When a loved one dies, most of us want to do whatever we can to ensure that they are given a proper burial. One step in this process is using embalming fluid, a compound that helps preserve the body. But what is an embalming fluid made from? Is it toxic? This article will explore the answers to these questions and more.

What Exactly Is Embalming Fluid?

Embalming fluid is a compound originally developed by Thomas Holmes during the Civil War era to preserve body tissue. Embalming became necessary to return deceased soldiers of the Civil War to their home and family. For the first time, thousands of men were dying far from home. Embalming allowed them to be returned to their families.

Embalming fluid is made from formaldehyde, methanol, ethanol (ethyl alcohol), and other solvents. Its wide usage spread in popularity across our country and the world as a fixative to keep tissue preserved.

Funeral directors often help families preserve and restore a natural appearance for viewing by family members. As humans, it is difficult watching our loved ones pass away. Embalming fluids can give us the time we need to say goodbye.

Funeral homes offer embalming services because it’s not always easy to plan visitations, wakes, or other services. When the family wants the deceased’s body present, plans for services often mean giving time for far-away loved ones to arrive.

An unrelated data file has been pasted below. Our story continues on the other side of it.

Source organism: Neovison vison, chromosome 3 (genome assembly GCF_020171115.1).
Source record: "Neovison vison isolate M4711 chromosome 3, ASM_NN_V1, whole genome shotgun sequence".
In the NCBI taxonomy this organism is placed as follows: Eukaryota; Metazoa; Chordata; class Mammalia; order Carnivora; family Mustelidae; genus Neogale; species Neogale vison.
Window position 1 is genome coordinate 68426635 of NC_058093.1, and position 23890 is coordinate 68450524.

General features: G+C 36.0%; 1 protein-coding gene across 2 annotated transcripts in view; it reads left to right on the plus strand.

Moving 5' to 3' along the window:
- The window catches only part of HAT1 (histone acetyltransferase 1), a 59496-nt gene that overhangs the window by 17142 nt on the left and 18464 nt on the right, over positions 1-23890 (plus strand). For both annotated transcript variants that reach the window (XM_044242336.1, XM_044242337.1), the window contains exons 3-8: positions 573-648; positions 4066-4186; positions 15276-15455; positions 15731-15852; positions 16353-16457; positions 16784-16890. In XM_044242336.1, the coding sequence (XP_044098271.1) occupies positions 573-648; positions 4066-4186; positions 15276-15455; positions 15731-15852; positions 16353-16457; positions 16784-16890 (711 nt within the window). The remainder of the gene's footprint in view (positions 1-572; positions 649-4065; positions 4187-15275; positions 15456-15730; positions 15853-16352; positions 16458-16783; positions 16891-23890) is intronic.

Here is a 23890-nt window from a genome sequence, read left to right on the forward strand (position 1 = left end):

Embalmers use a substance containing preservatives, disinfectants, sanitizers, and additives. Through this complex combination of chemicals, modern embalming helps postpone decomposition. Embalming fluid includes a combination of formaldehyde, glutaraldehyde, methanol, and other solvents.

Because these are strong chemicals, it makes sense to consider your reasons for choosing an embalming process as part of a body’s preparation.

Why Use Embalming Fluid?

When someone dies, your funeral home prepares their body for burial or cremation. Embalming fluid preserves bodies by stopping bacterial growth and decay. The preservative action of funeral embalming keeps tissue and organs in a preserving solution.

While it is not necessary to embalm a body to have a funeral service, some people do so for aesthetic preservation reasons.